The atmosphere is done exceptionally well, the viewer feels like they would need a shower at the end of this film. Kudos to those that accepted such a role as some of the supporting characters feel right at home in this world.

I did enjoy this film up to a point. The procedural work and the mystery held my attention but it delved into a revenge for hire bit near the end. There are some interesting scenes in the later half but the tone shifted too drastically in my opinion. A bit too much revenge for my tastes. I understand the reasoning and the character changes do make sense but again it's too fast for me.

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The memorable quote as mentioned earlier "If you dance with the devil, the devil don't change. The devil changes you." is so apt. Tom Welles sees the real aspects of a certain subsection of society and emerges but not unscathed. He is changed and moving on with his life and family.

I would still recommend this film. Interesting but not for everyone and yes we have a Nicolas Cage freak out moment too. Something different coming out of the Hollywood at the time and I'll always remember it.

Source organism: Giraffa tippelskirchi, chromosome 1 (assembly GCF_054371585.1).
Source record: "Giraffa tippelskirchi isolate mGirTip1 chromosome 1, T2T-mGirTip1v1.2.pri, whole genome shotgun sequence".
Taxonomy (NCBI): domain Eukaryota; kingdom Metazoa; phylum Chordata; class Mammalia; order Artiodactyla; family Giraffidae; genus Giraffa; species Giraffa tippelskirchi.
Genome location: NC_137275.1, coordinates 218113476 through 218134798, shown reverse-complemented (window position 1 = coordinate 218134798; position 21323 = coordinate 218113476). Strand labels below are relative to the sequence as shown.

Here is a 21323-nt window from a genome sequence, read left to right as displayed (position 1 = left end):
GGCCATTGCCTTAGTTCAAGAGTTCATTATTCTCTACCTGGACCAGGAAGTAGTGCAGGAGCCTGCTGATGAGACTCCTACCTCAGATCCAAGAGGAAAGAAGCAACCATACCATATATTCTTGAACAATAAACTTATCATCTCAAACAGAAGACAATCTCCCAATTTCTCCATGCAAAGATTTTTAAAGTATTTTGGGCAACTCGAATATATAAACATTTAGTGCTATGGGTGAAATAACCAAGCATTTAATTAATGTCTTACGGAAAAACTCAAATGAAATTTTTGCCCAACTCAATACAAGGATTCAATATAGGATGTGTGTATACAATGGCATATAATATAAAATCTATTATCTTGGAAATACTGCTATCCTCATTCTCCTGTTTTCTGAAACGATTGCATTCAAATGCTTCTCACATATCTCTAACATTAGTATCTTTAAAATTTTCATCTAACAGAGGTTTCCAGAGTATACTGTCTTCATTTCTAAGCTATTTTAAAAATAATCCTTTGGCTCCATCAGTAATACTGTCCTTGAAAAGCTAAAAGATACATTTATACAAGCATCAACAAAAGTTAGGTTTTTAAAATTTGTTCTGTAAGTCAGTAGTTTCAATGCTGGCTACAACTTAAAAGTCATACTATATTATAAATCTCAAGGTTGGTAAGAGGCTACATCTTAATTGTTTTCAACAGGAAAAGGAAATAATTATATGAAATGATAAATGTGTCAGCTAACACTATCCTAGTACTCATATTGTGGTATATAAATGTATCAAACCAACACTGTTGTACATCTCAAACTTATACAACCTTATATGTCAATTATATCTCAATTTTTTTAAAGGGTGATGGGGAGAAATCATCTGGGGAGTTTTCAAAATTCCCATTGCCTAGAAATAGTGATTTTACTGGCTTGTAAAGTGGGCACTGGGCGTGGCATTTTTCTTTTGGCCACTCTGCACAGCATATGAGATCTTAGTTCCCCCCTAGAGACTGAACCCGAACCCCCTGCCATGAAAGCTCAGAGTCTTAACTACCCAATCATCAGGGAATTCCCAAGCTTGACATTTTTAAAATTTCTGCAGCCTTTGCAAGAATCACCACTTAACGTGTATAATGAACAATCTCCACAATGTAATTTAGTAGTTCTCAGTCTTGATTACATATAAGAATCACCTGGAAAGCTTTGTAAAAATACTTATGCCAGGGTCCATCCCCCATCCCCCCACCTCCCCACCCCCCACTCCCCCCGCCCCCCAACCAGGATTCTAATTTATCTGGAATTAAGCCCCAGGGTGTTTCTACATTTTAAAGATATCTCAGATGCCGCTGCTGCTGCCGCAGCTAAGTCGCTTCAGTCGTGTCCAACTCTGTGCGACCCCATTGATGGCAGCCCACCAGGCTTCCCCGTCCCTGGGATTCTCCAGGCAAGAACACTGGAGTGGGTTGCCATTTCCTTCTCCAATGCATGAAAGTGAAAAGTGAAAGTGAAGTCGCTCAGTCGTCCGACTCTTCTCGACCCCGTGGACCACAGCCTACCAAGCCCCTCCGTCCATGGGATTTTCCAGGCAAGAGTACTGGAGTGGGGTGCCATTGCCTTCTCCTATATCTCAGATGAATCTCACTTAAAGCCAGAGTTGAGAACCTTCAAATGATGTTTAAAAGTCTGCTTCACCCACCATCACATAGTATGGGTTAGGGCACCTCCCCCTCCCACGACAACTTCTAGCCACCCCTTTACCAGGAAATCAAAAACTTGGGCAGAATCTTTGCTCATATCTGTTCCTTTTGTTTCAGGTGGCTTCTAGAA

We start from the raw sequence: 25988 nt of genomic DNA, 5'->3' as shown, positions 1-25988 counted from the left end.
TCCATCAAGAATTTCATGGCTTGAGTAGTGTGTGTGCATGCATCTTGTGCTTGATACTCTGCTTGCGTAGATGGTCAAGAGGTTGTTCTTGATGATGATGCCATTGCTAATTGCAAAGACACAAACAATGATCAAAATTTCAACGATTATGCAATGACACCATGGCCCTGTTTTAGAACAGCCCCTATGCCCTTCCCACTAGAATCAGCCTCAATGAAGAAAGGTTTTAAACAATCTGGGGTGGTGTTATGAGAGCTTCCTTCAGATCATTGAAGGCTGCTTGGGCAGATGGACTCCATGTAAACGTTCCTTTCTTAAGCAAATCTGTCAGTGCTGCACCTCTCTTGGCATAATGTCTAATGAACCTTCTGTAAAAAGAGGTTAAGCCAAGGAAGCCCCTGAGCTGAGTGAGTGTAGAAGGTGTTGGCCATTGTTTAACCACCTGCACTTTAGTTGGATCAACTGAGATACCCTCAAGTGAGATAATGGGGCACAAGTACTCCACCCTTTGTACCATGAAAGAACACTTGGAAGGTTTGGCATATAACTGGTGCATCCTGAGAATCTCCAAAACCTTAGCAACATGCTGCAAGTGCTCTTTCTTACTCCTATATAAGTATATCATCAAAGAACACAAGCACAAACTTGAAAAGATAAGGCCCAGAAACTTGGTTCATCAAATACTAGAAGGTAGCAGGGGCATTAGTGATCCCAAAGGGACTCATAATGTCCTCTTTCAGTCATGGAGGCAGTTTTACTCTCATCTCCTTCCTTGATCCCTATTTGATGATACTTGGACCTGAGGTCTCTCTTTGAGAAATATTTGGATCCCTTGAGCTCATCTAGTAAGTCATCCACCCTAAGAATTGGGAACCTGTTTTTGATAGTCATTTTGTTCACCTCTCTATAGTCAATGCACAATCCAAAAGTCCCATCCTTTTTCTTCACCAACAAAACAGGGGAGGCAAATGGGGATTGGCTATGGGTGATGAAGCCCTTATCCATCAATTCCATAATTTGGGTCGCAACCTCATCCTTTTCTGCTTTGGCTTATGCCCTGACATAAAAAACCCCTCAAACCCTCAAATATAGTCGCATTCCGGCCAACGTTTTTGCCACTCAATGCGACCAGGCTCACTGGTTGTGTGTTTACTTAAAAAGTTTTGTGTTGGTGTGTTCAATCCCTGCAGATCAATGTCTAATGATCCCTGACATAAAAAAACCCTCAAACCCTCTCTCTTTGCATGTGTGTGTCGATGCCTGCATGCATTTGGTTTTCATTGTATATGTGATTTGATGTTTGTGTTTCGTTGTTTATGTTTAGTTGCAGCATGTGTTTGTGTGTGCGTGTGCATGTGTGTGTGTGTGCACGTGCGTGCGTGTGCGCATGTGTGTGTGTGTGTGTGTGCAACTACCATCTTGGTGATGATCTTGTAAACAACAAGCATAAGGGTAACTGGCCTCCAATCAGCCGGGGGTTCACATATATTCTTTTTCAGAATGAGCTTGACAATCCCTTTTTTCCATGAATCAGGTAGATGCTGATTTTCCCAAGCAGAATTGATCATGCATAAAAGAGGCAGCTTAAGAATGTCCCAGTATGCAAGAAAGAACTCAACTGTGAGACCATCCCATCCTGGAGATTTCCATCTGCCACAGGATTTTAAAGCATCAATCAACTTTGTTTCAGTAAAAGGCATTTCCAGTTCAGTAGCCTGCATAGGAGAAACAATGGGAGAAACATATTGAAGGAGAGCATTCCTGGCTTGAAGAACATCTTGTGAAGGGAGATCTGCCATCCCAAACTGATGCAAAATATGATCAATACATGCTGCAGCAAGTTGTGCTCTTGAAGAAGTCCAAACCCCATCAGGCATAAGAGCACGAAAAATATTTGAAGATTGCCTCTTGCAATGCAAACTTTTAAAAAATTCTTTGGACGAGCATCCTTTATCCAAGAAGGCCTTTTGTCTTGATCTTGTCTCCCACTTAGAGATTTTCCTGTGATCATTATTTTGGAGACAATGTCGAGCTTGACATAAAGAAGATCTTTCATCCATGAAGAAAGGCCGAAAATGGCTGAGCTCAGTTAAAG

Aphex Twin – Come To Daddy

Trailer

All images captured by myself from the original source.

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Pizza from the source? Thank you @pizzabot you're very kind.

I haven't seen the film, but I added it to my list. But I haven't seen it yet because I had the idea that it's the kind of movie that has a good synopsis, but then doesn't satisfy expectations, Nicolas Cage is a bit to blame for that. I will try to see it soon. Good review.

I watched this film several years ago and I enjoyed it. A harsh story but very intriguing and with top-notch performances. I was worried about this movie being too extreme for my tastes at the time, but I ended up enjoying it quite a bit.

Oh, I saw this at the movies. The script is by the same guy who wrote Seven. I liked 8 mm, but as you say, its final part is the one I liked the least, there was some excess, maybe they wanted to shock more the viewer of the time. Although I wanted to see something more extreme

You're right about the writer it was the same guy. A little more grittier than the mainstream films coming out in at this time. I'm with you on a little bit more of the harder edge. People were taken aback somewhat when this came out but they couldn't go full on for obvious reasons.